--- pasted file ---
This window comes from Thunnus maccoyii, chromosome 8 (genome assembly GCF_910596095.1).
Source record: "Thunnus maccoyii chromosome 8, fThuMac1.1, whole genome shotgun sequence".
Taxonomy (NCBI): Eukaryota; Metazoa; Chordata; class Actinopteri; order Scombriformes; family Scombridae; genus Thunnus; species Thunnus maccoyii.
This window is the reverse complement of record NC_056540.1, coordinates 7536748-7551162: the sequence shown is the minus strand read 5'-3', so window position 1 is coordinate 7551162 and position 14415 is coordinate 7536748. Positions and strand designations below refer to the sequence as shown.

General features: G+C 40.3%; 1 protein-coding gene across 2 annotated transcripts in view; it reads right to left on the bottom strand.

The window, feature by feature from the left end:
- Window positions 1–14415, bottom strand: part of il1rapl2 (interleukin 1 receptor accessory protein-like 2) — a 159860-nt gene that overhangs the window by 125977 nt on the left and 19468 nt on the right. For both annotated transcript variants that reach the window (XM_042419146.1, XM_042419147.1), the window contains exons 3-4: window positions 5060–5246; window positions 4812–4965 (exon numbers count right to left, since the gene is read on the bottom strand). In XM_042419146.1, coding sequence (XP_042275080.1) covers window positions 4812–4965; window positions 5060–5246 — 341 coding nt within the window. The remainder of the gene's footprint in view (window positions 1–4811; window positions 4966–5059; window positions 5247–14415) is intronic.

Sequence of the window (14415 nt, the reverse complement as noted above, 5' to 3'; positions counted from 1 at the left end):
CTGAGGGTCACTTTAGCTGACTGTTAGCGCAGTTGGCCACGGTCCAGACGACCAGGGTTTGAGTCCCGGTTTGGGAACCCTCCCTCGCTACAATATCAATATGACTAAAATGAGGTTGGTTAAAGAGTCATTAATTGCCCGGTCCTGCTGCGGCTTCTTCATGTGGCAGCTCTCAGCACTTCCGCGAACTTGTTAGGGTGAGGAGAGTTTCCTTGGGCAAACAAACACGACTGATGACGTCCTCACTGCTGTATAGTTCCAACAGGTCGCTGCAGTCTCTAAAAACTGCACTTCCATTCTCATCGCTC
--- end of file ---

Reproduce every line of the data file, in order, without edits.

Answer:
This window comes from Thunnus maccoyii, chromosome 8 (genome assembly GCF_910596095.1).
Source record: "Thunnus maccoyii chromosome 8, fThuMac1.1, whole genome shotgun sequence".
Taxonomy (NCBI): Eukaryota; Metazoa; Chordata; class Actinopteri; order Scombriformes; family Scombridae; genus Thunnus; species Thunnus maccoyii.
This window is the reverse complement of record NC_056540.1, coordinates 7536748-7551162: the sequence shown is the minus strand read 5'-3', so window position 1 is coordinate 7551162 and position 14415 is coordinate 7536748. Positions and strand designations below refer to the sequence as shown.

General features: G+C 40.3%; 1 protein-coding gene across 2 annotated transcripts in view; it reads right to left on the bottom strand.

The window, feature by feature from the left end:
- Window positions 1–14415, bottom strand: part of il1rapl2 (interleukin 1 receptor accessory protein-like 2) — a 159860-nt gene that overhangs the window by 125977 nt on the left and 19468 nt on the right. For both annotated transcript variants that reach the window (XM_042419146.1, XM_042419147.1), the window contains exons 3-4: window positions 5060–5246; window positions 4812–4965 (exon numbers count right to left, since the gene is read on the bottom strand). In XM_042419146.1, coding sequence (XP_042275080.1) covers window positions 4812–4965; window positions 5060–5246 — 341 coding nt within the window. The remainder of the gene's footprint in view (window positions 1–4811; window positions 4966–5059; window positions 5247–14415) is intronic.

Sequence of the window (14415 nt, the reverse complement as noted above, 5' to 3'; positions counted from 1 at the left end):
CTGAGGGTCACTTTAGCTGACTGTTAGCGCAGTTGGCCACGGTCCAGACGACCAGGGTTTGAGTCCCGGTTTGGGAACCCTCCCTCGCTACAATATCAATATGACTAAAATGAGGTTGGTTAAAGAGTCATTAATTGCCCGGTCCTGCTGCGGCTTCTTCATGTGGCAGCTCTCAGCACTTCCGCGAACTTGTTAGGGTGAGGAGAGTTTCCTTGGGCAAACAAACACGACTGATGACGTCCTCACTGCTGTATAGTTCCAACAGGTCGCTGCAGTCTCTAAAAACTGCACTTCCATTCTCATCGCTC